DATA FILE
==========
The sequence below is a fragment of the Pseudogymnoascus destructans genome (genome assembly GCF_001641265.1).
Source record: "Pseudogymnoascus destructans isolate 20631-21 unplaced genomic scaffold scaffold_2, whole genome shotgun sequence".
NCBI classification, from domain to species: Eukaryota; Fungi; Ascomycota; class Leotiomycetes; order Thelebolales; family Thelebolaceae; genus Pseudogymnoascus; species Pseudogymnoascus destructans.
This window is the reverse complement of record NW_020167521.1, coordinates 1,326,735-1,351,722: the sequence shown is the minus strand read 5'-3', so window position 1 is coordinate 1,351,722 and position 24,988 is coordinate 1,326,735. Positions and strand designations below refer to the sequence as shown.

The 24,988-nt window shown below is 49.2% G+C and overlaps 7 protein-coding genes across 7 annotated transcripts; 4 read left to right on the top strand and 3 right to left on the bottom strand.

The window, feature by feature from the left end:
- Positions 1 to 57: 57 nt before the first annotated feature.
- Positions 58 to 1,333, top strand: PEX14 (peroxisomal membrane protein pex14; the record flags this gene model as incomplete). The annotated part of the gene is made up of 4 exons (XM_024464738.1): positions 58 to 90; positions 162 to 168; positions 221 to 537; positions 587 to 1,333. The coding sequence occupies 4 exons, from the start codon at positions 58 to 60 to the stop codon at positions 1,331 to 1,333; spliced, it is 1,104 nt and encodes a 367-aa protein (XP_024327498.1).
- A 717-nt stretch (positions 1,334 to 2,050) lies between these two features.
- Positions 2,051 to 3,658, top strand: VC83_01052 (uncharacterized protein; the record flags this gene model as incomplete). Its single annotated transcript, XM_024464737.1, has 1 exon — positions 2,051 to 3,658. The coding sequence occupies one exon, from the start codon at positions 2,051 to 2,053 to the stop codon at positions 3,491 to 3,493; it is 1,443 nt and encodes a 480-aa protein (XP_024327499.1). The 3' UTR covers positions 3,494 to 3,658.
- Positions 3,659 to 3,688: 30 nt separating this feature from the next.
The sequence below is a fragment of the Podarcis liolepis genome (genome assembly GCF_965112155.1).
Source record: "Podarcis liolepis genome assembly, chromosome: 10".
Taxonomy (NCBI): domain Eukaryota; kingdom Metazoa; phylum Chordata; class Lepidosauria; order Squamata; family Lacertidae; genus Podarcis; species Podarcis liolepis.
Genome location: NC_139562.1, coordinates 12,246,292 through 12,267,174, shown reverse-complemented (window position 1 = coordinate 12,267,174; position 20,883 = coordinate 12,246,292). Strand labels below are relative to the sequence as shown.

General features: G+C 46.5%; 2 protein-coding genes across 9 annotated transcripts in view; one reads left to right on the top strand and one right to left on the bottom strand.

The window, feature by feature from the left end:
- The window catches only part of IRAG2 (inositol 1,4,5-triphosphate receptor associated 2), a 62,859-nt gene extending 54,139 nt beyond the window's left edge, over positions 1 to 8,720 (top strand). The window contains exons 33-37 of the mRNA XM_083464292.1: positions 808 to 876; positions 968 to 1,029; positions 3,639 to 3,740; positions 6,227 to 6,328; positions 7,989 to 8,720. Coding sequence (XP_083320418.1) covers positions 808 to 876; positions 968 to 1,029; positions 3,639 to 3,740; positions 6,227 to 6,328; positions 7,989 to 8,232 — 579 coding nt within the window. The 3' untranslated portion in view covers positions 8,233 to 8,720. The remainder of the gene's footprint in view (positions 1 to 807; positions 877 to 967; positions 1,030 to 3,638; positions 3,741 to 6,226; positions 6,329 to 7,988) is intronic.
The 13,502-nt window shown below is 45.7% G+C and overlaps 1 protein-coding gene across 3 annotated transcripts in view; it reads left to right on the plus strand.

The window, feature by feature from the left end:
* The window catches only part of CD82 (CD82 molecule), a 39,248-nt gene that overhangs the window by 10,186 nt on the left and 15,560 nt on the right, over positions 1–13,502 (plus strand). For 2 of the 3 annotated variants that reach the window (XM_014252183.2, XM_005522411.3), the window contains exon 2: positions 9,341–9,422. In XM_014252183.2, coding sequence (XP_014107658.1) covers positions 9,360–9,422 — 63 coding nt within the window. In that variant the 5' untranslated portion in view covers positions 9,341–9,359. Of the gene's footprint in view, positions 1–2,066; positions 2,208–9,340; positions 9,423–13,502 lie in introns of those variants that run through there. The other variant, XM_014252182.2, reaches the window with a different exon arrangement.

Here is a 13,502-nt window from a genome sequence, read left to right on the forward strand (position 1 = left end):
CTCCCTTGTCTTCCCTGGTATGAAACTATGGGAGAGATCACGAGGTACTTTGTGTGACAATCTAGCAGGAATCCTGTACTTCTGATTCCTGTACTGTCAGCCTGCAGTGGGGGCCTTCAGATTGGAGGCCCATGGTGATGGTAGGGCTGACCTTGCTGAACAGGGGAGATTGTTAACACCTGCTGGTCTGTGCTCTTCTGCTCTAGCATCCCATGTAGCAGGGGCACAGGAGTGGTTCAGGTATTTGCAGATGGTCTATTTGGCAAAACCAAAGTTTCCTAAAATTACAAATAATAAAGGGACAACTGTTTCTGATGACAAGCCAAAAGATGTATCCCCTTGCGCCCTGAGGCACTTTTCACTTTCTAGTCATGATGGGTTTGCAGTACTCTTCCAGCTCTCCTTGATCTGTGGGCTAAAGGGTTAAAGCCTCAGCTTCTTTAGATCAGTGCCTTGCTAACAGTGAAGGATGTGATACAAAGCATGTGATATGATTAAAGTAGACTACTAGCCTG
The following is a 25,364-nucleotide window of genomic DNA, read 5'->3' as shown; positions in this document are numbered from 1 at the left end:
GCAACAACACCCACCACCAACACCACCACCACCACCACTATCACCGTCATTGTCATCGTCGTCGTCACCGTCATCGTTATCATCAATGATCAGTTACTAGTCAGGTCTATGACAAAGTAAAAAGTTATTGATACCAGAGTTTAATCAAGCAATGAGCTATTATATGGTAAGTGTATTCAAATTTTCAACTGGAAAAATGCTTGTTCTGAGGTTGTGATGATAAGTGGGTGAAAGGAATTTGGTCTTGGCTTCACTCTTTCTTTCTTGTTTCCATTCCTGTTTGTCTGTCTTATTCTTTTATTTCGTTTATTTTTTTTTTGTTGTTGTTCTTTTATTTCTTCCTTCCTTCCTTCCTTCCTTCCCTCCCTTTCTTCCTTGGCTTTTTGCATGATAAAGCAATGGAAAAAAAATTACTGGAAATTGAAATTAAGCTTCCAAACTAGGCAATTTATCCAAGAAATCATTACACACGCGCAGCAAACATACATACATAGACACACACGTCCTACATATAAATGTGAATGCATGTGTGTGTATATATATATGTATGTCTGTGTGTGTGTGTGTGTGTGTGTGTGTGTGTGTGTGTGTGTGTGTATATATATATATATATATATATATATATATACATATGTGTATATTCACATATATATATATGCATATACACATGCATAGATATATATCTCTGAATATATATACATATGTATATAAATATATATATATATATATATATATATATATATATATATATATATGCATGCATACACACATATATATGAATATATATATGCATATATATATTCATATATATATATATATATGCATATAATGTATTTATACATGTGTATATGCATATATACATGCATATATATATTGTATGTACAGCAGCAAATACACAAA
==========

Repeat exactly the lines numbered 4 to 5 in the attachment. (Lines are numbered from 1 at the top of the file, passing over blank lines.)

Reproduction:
This window is the reverse complement of record NW_020167521.1, coordinates 1,326,735-1,351,722: the sequence shown is the minus strand read 5'-3', so window position 1 is coordinate 1,351,722 and position 24,988 is coordinate 1,326,735. Positions and strand designations below refer to the sequence as shown.

The 24,988-nt window shown below is 49.2% G+C and overlaps 7 protein-coding genes across 7 annotated transcripts; 4 read left to right on the top strand and 3 right to left on the bottom strand.